• 2004: HPJ founding members Kyle Kajihiro and Terri Kekoʻolani begin conducting Detours which has educated over 1700+ students, activists, scholars, and community members about the environmental and social costs of the U.S. military occupation of Hawaiian lands and demilitarization struggles.


  • HPJ founding member Terri Kekoʻolani and fellow demil activists  Ellen Rae-Cachola and Gigi Miranda form Womenʻs Voices Women Speak.(WVWS) WVWS was the first women’s delegation from Hawaiʻi to join the  International Women’s Network Against Militarism in the Philippines.


  • 2003:  HPJ founding members  help organize community opposition to Marine Corps jungle warfare training in Waikane valley, on lands of the Kamaka family. During World War II, the military leased Waikane lands for training and promised to return the land to its original condition.  When the lands were returned to the Kamaka family, Raymond Kamaka began farming and working with youth.   But the bombs kept turning up.  Instead of cleaning up as promised, the Marines condemned the land over the objections of the family When the Marines announced that they intended to return to Waikane Valley, the community came out in large numbers to demand an immediate cleanup of the valley and return of the lands to the Kamaka family. As a result,  the Marines canceled their plans and began cleanup of the munitions.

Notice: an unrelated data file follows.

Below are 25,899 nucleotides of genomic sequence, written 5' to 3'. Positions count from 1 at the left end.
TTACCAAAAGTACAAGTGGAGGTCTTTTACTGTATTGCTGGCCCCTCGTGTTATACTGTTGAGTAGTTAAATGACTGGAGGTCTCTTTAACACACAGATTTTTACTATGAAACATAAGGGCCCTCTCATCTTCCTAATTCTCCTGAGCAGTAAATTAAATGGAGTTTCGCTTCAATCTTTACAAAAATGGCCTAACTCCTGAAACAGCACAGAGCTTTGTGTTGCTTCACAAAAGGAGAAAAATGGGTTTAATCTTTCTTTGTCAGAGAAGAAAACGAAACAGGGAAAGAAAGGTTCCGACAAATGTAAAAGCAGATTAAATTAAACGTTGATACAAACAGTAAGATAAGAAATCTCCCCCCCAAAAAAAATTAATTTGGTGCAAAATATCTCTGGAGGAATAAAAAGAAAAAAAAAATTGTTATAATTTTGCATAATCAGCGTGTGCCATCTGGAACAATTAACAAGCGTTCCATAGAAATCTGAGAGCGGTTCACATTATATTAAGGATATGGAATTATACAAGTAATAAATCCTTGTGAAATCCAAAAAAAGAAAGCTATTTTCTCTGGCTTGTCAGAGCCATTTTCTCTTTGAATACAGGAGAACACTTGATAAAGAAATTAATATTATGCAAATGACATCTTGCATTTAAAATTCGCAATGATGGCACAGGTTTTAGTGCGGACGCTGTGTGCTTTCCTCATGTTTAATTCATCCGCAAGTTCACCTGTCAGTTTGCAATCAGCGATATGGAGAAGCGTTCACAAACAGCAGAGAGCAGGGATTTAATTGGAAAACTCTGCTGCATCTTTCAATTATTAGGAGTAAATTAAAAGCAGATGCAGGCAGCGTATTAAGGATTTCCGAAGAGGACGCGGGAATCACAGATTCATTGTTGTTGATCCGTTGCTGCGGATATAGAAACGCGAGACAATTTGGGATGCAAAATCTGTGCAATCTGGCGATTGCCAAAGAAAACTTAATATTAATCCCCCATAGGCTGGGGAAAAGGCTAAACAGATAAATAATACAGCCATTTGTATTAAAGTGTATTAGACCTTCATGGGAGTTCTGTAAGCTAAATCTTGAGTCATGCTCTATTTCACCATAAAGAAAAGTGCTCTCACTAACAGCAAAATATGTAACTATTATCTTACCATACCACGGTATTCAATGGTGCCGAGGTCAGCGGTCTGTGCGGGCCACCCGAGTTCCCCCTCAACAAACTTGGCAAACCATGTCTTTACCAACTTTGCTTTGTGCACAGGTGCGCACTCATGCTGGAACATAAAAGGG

• 2002: born out of the AFSC Rethinking Militarism in Hawaiʻi conference, DMZ Hawai’i / Aloha ‘Aina network is established, with its first issue to confront the military expansion in the wake of September 11, 2001.   HPJ founding members  became central organizers  within the network, who developed various efforts to protest military expansion both throughout Hawaiʻi and abroad.